"The CISA Prep Guide", John B. Kramer, 2003, 0-471-25032-5,
%A John B. Kramer
%C 5353 Dundas Street West, 4th Floor, Etobicoke, ON M9B 6H8
%I John Wiley & Sons, Inc.
%O U$70.00/C$108.95/UK#49.95 416-236-4433 fax: 416-236-4448
%O tl a rl 2 tc 2 ta 2 tv 2 wq 2
%P 570 p. + CD-ROM
%T "The CISA Prep Guide"
The CISA, or Certified Information Systems Auditor, has been the
accepted standard for information system and security audits and
reviews for some time now.
Chapter one outlines the types and activities of audit. Management is
the topic of chapter two, and there is an emphasis on signals that
indicate faults or failures. Technical infrastructure, in terms of
operating systems, centralized computers, and communications networks,
are generically discussed in chapter three. There is little technical
detail, and it is interesting to see the significance and primacy
given to financial audit considerations such as assessments of capital
depreciation, which have little to do with security or performance of
the information systems in question. Similarly, chapter four,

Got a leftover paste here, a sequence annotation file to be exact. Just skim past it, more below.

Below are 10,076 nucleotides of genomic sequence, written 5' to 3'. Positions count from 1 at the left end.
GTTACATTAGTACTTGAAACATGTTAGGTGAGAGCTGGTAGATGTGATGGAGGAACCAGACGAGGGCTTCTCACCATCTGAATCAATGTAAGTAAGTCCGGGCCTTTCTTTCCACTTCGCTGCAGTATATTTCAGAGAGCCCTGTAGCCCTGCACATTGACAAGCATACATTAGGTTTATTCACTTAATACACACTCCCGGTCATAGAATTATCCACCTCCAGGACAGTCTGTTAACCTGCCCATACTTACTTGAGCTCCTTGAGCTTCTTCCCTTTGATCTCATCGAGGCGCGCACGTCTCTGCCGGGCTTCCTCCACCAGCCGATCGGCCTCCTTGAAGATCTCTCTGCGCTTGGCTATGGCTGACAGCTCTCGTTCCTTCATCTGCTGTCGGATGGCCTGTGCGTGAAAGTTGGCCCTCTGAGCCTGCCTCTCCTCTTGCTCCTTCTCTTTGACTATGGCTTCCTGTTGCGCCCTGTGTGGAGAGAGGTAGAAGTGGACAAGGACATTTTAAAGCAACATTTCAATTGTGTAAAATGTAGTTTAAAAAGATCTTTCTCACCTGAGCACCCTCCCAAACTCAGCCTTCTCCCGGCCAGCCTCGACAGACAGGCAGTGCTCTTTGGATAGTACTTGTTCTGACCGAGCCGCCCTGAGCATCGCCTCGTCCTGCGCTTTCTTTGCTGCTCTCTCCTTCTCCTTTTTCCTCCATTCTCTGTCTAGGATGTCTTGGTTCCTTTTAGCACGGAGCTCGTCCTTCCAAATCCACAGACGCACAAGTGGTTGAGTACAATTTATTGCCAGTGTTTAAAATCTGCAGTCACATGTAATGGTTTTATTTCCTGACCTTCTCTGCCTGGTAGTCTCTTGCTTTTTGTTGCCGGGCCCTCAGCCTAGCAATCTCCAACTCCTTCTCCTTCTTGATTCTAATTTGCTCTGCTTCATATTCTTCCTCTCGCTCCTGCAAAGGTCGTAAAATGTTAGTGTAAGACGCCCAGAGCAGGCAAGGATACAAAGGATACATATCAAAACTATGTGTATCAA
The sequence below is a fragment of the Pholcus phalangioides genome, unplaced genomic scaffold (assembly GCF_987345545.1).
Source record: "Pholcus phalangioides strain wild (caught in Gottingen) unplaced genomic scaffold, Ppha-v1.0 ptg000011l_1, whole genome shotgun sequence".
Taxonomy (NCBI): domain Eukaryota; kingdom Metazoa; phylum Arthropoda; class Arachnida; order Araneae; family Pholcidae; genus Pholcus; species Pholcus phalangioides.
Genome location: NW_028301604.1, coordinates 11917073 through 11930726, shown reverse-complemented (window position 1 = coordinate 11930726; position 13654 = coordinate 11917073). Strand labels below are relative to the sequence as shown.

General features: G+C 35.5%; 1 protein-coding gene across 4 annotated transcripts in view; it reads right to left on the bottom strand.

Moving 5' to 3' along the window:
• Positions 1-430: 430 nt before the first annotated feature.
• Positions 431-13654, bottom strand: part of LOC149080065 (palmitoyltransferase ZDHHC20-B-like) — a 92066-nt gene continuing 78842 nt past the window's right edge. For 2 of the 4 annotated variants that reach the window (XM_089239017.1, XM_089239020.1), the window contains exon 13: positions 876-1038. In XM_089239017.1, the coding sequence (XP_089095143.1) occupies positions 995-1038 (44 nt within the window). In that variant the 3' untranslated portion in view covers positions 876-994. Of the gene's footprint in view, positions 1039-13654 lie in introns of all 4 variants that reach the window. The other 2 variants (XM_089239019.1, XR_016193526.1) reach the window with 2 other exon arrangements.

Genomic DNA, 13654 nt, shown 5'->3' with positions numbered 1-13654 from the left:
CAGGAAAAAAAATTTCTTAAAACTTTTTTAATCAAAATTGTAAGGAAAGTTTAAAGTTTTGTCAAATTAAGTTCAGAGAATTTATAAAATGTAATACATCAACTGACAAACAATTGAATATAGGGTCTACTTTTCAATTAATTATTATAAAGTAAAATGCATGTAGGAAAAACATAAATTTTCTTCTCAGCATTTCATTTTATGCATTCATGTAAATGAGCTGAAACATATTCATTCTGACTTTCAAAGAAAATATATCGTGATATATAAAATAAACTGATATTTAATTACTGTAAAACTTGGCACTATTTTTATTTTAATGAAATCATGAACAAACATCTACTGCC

ostensibly about the protection of information assets, is quite
abstract, and concentrates primarily on issues of access control.
(The material on viruses is based on outdated concepts: I was
astonished to find the CISA does not consider user training to be an
appropriate control for virus protection.) Chapter five provides a
good outline of what should be included in a business continuity or
disaster recovery plan, although it is not as helpful in regard to the
process for achieving the plan. There is a general overview of
systems development in chapter six, but it does not indicate how to
check if the proper procedures were followed, the influences of
specific practices, or how to judge the quality of the outcome.
Chapter seven reiterates some points from chapters one and two.
Those who can address this material will be able to raise questions
about all aspects of computer and communications operations. The
emphasis is on management, and (naturally enough) the technical or
mechanistic aspects of management at that. Those with an accounting
background will be more comfortable with the content and concepts than
those who have worked with security reviews of systems. Whether those
questions will result in directions for significant improvements in
the security or performance of information systems might still be
uncertain. As Albert Einstein famously said, not everything that can
be counted counts, and not everything that counts can be counted.
copyright Robert M. Slade, 2004 BKCISAPG.RVW 20041221
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The purpose of computing is insight, not numbers.
- Richard Wesley Hamming